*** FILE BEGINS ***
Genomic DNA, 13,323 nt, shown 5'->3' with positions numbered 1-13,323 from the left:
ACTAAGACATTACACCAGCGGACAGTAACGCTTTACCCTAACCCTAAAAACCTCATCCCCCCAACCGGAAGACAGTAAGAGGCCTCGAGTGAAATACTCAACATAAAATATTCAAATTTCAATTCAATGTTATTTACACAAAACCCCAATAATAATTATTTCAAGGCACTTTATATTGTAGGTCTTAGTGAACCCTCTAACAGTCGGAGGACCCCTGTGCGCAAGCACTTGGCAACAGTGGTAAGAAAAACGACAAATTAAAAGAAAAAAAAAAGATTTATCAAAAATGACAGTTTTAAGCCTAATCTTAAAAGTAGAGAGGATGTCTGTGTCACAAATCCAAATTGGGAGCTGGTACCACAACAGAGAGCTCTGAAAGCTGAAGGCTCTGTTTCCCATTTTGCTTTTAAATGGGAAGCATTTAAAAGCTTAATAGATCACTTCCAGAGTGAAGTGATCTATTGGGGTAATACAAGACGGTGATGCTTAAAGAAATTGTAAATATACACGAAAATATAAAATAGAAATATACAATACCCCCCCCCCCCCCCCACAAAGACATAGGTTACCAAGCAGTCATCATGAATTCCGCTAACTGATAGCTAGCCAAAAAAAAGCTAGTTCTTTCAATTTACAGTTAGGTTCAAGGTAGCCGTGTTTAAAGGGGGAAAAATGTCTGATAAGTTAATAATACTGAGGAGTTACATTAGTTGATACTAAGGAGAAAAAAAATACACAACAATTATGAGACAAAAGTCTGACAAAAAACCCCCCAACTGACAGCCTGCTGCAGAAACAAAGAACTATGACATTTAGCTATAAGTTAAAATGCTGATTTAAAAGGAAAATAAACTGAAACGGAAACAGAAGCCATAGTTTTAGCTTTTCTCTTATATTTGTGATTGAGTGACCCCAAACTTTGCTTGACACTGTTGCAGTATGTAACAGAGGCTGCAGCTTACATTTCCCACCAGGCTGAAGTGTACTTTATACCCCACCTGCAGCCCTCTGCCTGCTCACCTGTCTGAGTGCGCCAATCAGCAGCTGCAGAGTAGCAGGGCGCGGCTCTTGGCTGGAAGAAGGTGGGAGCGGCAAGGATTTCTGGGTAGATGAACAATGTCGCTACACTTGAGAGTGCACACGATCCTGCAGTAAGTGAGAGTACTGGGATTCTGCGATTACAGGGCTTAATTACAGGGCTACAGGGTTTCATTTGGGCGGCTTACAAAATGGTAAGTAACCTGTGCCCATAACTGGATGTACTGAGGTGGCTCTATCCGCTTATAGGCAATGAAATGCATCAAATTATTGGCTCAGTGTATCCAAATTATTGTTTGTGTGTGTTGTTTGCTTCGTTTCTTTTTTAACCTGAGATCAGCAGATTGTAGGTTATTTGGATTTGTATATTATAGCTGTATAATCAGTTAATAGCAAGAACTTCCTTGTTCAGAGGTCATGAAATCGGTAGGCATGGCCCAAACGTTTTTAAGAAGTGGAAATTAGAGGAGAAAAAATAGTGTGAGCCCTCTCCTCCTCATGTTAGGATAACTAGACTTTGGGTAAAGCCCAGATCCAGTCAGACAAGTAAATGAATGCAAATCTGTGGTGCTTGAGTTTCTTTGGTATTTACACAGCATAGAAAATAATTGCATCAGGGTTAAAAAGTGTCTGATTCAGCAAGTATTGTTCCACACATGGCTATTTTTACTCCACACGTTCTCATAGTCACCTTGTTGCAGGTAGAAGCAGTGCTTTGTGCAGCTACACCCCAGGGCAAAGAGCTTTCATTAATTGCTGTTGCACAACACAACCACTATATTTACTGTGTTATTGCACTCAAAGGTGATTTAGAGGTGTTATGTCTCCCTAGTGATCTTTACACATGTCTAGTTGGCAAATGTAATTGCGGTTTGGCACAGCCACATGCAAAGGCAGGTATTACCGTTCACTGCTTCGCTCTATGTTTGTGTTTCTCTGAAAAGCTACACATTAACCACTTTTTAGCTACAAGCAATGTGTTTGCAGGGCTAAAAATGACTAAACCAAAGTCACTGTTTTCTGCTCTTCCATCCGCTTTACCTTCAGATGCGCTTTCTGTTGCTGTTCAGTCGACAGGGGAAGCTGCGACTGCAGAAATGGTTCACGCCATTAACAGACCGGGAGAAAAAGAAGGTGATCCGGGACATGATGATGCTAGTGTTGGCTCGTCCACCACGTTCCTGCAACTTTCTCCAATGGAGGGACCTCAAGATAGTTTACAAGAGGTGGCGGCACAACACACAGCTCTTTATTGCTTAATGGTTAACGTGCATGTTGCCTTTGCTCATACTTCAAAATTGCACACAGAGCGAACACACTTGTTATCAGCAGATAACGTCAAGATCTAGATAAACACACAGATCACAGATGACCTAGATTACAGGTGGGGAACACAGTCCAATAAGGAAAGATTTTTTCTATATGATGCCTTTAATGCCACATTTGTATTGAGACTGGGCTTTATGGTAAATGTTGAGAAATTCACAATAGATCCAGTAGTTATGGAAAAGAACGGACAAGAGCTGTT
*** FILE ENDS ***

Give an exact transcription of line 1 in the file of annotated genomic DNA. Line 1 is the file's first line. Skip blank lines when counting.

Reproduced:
Genomic DNA, 13,323 nt, shown 5'->3' with positions numbered 1-13,323 from the left: